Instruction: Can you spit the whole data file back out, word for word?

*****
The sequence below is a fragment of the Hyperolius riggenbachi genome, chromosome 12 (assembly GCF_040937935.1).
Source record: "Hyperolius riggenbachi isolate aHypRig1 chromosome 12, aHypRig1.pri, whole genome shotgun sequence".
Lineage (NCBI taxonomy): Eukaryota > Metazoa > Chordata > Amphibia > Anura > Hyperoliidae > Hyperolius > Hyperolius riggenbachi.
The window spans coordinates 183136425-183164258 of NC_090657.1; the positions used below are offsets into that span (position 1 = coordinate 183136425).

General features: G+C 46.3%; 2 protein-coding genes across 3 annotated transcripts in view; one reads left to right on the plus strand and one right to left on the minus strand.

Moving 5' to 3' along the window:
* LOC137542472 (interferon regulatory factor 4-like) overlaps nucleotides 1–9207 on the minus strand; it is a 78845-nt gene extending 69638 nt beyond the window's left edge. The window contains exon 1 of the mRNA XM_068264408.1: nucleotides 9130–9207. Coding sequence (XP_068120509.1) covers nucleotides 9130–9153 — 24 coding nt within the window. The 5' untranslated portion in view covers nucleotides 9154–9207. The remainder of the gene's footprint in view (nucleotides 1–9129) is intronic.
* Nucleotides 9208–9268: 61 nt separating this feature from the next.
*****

The sequence below is a fragment of the Hyperolius riggenbachi genome, chromosome 12 (assembly GCF_040937935.1).
Source record: "Hyperolius riggenbachi isolate aHypRig1 chromosome 12, aHypRig1.pri, whole genome shotgun sequence".
Lineage (NCBI taxonomy): Eukaryota > Metazoa > Chordata > Amphibia > Anura > Hyperoliidae > Hyperolius > Hyperolius riggenbachi.
The window spans coordinates 183136425-183164258 of NC_090657.1; the positions used below are offsets into that span (position 1 = coordinate 183136425).

General features: G+C 46.3%; 2 protein-coding genes across 3 annotated transcripts in view; one reads left to right on the plus strand and one right to left on the minus strand.

Moving 5' to 3' along the window:
* LOC137542472 (interferon regulatory factor 4-like) overlaps nucleotides 1–9207 on the minus strand; it is a 78845-nt gene extending 69638 nt beyond the window's left edge. The window contains exon 1 of the mRNA XM_068264408.1: nucleotides 9130–9207. Coding sequence (XP_068120509.1) covers nucleotides 9130–9153 — 24 coding nt within the window. The 5' untranslated portion in view covers nucleotides 9154–9207. The remainder of the gene's footprint in view (nucleotides 1–9129) is intronic.
* Nucleotides 9208–9268: 61 nt separating this feature from the next.